Back to : C20-1641-1_Core_Requireme | Home

C20-1641-1

IBM Data PrDcessing Techniques

Core Requirements for 1130 FORTRAN

This manual provides information and techniques necessary to

evaluate problems in terms of the approximate amount of 1130

object code required for legitimate FORTRAN source text.

Initial discussion views the punched card and paper tape IBM

1130 Computing Systems. Later discussion is directed to the

disk-oriented 1130.

Programming

CONTENTS

Punched Card and Paper Tape Systems 1

Object Time Core Analysis 4

Code Generated by Source Text 4

Data Storage Requirements 5

Subroutine Requirements 5

Overhead 6

Example 7

1130 Disk Systems 8

Program Size Implications 8

Program Speed Implications 12

This publication is a minor revision of the earlier edition,

C20-1641-0, which is obsolete. Revisions to the text are

indicated with a vertical line to the left of the change.

Copies of this and other IBM publications can be obtained through IBM branch

offices. Address comments concerning the contents of this publication to

IBM, Technical Publications Department, 112 East Post Road, White Plains, N. Y. 10601

PUNCHED CARD AND PAPER TAPE SYSTEMS

The accompanying chart contains information about each subroutine that

can be used in running 1130 FOR TRAN object programs. An 1130

FOR TRAN obj ect program subroutine is utilized if the nature of the

source text requires it.

Thus, for example, a program with the multiply symbol (*) surrounded

by two floating-point operands will have the floating-point multiply

subroutine in object core. In addition, this subroutine may require

others for proper operation. A full discu~sion of these requirements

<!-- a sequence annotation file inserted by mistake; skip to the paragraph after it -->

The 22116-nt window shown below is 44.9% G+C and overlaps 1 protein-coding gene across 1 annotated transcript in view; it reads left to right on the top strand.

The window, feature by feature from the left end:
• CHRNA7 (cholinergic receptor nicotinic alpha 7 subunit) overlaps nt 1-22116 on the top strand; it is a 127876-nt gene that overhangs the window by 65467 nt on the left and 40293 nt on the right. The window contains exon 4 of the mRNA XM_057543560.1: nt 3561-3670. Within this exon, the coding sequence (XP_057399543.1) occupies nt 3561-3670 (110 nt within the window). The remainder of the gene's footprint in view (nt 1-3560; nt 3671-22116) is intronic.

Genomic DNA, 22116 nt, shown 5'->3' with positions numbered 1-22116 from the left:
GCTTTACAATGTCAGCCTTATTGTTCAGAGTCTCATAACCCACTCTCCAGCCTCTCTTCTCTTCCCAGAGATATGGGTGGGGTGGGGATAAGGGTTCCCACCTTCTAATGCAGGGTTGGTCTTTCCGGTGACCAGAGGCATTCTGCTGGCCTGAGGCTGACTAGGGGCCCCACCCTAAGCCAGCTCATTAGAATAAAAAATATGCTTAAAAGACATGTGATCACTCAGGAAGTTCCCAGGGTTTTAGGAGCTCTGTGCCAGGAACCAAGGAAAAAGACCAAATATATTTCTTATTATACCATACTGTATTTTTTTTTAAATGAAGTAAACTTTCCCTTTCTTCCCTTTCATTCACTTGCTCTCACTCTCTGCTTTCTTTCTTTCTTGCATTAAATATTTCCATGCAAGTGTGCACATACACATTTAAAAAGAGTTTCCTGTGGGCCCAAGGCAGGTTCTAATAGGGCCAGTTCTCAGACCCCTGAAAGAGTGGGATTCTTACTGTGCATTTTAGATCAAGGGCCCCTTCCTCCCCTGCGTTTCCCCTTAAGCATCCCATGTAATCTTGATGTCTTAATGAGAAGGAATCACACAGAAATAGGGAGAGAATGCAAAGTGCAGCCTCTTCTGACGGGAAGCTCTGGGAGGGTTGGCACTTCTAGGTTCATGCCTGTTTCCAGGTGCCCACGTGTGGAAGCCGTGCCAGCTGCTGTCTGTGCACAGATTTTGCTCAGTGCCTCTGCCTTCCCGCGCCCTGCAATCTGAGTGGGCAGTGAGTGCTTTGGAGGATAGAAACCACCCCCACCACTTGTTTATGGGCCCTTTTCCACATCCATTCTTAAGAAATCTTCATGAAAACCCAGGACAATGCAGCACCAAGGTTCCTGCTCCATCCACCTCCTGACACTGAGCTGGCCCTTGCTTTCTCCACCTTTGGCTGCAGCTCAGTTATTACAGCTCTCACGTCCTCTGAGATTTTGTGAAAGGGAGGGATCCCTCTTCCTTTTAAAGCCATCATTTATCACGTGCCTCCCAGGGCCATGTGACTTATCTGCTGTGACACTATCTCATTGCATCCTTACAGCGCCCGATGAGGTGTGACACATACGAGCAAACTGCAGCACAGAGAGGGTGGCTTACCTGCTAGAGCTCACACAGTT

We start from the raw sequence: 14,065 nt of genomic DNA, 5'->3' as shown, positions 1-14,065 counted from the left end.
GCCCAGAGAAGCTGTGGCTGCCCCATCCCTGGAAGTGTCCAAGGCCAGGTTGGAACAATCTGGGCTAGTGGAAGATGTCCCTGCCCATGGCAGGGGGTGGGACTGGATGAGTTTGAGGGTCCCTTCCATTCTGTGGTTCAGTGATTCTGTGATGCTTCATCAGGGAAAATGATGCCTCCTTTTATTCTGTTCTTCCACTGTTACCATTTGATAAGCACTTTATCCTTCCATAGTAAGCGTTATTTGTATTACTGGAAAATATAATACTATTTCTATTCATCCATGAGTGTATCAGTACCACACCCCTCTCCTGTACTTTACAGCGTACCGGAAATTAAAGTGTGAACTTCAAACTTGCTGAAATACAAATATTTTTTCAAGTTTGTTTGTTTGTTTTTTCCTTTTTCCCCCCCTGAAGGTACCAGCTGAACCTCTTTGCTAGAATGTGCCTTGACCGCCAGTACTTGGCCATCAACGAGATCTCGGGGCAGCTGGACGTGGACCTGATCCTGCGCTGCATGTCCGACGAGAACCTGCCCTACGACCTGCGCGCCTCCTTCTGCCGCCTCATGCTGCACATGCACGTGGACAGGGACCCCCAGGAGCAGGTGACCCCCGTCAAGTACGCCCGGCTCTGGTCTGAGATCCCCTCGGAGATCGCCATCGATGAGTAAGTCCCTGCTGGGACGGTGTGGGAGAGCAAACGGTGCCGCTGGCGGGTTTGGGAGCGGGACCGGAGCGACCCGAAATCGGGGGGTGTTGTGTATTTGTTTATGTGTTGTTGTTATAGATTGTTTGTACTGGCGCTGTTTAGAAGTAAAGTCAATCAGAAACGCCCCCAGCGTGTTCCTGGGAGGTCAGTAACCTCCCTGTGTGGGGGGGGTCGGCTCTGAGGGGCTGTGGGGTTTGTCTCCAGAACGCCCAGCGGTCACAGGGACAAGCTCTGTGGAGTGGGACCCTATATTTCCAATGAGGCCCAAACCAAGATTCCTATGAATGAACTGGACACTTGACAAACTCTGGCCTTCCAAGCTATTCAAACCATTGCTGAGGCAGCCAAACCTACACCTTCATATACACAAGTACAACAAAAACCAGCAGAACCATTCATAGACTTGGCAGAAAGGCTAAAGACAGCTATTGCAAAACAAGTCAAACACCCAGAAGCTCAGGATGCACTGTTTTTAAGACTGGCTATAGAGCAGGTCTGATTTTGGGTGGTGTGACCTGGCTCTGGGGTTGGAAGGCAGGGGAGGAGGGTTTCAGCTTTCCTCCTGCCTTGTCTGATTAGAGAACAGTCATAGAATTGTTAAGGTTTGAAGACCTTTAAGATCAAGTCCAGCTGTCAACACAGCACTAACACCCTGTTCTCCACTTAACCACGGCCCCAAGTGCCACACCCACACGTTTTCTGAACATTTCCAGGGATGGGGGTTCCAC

is given here.

On the other hand, once the compiler determines that a requirement for

an object time subroutine exists, the subroutine is loaded only once and

may be used repeatedly from any point in the code generated from the

source text.

Note that in the discussion that follows, certain separate subroutines use

other subroutines in common. For instance both floating multiply and

floating divide use a multiply routine of 66 words. These secondary

routines should not be doubly counted. They appear only once in the

object program even if all the primary subroutines that use them are

employed.

Subroutine Name Size in Words Notes

1. Floating Add/Subtract - adds (subtracts) one

floating-point number to (from) a second. 110 a,l

X=A+B

X=A-B

2. Floating Multiply - multiplies one floating-point

number by a second. 58 b,l

X=A*B

3. Floating Divide - divides one floating-point

number by a second. 90 c,l

X=A/B

4. Floating Subtract Reverse - reverses order of

operands in a floating subtract if required

(determined by the sequence of evaluation). 26 d

X=A-B*C

5. Floating Divide Reverse - reverses order of

operands in a floating divide if required

(determined by the sequence of evaluation). 30 e,m

X=(A+B) / ( C+ D)

1

Subroutine Name Size in Words Notes

6. Load/Store - moves data to and from an internal

obj ect time accumulator. Most frequently used

subroutine. Should be included in every estimate. 60

X=A

7. Float/Fix - converts data from integer to real and

vice versa. 50 a

A=I

I=A

A=B + FLOAT (I)

I=J + IFIX (B)

8. Reverse Sign - changes sign of object accumulator. 8

9. Subscription - calculates relative object time addresses

of subscripted variables. Used only when one or more